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450 cancers and 1,600 pre-cancers missed due to screening pause

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The Irish Cancer Society said the Government needs to get screening services back up and running to the highest level possible. Stock Image/Getty Images

The Irish Cancer Society said the Government needs to get screening services back up and running to the highest level possible. Stock Image/Getty Images

Toronto Star via Getty Images

The Irish Cancer Society said the Government needs to get screening services back up and running to the highest level possible. Stock Image/Getty Images

Over 450 cancers and 1,600 pre-cancers have been missed because screening programmes have been put on hold, it was claimed today.

The Irish Cancer Society said the pandemic is having a major impact on cancer care and urgent action is needed to ensure that cancer does not become the ‘forgotten C’ during coronavirus.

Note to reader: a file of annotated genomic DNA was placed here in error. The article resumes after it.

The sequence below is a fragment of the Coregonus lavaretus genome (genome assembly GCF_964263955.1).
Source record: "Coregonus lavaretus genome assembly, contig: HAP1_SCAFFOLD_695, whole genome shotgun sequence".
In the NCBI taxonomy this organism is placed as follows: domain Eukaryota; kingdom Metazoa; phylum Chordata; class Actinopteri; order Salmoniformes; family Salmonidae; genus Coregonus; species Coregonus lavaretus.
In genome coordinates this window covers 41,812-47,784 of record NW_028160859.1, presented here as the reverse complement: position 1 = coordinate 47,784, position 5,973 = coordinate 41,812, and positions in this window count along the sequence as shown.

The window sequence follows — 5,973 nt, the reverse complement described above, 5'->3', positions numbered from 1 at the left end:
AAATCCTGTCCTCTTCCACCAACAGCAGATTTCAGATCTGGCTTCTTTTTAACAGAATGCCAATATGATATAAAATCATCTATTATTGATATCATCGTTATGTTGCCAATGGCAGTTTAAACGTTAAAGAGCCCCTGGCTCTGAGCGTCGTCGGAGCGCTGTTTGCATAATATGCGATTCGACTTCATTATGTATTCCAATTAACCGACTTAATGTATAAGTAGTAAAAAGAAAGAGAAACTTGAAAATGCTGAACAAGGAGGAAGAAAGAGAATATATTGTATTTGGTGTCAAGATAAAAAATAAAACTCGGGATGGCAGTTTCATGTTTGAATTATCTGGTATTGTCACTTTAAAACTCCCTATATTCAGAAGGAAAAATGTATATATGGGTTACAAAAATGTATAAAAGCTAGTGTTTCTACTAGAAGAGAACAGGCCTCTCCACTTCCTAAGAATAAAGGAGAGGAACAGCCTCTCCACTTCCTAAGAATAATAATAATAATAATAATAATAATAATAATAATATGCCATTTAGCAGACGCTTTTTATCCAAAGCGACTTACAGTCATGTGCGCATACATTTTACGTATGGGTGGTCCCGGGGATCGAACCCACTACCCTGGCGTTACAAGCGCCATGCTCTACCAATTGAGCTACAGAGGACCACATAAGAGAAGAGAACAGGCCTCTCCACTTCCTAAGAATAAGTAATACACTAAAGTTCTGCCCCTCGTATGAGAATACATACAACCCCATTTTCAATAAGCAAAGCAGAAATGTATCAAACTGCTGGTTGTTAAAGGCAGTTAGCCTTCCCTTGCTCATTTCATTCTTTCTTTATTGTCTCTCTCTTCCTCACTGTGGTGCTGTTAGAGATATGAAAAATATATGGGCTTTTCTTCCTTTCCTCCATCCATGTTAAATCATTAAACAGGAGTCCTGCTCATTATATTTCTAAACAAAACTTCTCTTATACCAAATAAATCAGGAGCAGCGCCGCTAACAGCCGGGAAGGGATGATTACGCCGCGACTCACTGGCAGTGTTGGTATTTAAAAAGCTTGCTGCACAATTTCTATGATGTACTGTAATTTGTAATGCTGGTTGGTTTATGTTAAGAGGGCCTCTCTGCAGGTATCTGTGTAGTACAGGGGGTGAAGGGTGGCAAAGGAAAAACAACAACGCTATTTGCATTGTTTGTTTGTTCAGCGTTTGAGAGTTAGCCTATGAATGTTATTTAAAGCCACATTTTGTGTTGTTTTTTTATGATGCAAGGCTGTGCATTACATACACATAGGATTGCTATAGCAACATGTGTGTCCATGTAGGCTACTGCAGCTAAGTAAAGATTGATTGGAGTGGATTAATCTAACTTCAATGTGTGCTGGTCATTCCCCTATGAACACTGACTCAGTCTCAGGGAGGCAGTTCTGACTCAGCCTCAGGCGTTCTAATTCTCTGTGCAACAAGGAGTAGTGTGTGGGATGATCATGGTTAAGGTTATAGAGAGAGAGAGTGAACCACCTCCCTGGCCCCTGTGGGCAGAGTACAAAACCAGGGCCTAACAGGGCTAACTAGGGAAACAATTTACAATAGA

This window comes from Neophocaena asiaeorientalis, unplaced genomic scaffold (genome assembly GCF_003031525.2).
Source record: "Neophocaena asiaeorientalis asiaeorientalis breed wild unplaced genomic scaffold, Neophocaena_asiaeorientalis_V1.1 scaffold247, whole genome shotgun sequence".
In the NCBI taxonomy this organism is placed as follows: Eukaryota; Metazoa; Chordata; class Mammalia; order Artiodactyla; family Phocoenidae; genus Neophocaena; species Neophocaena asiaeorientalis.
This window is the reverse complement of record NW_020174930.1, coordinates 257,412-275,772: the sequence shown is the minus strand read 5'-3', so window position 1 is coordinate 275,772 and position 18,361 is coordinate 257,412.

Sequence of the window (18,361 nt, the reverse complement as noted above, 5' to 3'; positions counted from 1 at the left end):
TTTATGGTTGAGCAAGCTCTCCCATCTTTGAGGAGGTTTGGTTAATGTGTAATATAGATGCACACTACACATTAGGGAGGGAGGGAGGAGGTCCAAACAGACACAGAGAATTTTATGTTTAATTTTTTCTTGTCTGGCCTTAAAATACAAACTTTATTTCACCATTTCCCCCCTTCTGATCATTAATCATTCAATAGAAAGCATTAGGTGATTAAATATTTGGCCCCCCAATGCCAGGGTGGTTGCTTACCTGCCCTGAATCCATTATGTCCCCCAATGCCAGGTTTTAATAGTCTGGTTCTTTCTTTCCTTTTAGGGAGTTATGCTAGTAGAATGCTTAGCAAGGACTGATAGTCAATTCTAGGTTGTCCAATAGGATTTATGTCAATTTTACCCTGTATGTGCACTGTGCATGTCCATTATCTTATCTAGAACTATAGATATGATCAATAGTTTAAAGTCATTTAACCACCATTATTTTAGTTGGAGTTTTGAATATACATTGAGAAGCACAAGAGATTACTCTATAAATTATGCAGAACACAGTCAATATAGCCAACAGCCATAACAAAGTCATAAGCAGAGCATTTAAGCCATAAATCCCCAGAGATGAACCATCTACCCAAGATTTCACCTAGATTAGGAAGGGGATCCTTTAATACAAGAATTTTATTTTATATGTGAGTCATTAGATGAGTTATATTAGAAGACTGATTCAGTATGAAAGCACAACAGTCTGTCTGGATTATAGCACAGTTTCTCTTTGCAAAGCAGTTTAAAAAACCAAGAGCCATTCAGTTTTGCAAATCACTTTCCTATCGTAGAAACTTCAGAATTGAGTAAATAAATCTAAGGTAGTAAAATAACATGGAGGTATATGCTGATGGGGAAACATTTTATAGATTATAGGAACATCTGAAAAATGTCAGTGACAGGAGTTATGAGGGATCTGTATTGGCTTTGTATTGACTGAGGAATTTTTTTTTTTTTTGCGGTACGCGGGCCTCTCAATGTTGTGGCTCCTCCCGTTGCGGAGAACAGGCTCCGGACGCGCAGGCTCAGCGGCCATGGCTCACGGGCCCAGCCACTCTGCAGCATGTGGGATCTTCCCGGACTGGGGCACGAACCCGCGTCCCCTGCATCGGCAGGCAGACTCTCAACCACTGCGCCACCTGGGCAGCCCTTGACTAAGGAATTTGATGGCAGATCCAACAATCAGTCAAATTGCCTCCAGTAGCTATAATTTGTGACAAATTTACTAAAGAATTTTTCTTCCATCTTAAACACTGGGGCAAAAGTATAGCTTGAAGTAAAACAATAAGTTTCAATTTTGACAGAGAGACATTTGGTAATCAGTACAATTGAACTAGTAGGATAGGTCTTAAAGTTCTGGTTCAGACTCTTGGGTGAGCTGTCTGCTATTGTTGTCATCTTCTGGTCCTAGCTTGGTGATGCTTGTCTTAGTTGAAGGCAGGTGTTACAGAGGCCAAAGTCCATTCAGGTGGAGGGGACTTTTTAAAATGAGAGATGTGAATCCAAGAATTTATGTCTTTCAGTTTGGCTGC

The cancer organisation will outline concerns at the Oireachtas Special Committee on Covid-19 Response.

It said the Government should urgently tackle waiting lists for cancer services made worse by the recent lockdown.

And it needs to get screening services back up and running to the highest level possible.

Among other recommendations are the construction of temporary clinical buildings to help deal with the capacity issues being experienced in hospitals, along with further investment in wards, operating theatres and community diagnostics.

Irish Cancer Society Director of Advocacy & External Affairs Rachel Morrogh said: “It will take years to fully realise the impact of Covid on cancer outcomes, but we do know thousands aren’t being screened, waiting lists are growing rapidly and there’s still little clarity as to how this will be addressed.

“While we are pleased that screening services are resuming, in the meantime pausing invitations for screening will have resulted in approximately 450 cancers and 1,600 pre-cancers going undetected since March.

“Unless typical patterns of cancer screening, diagnosis and treatment return there is a serious risk that delays and backlogs could lead to avoidable deaths.

“The time to make these decisions and avoid these dire predictions from becoming a reality is now. We cannot allow cancer care to become the ‘forgotten C’,” she added.

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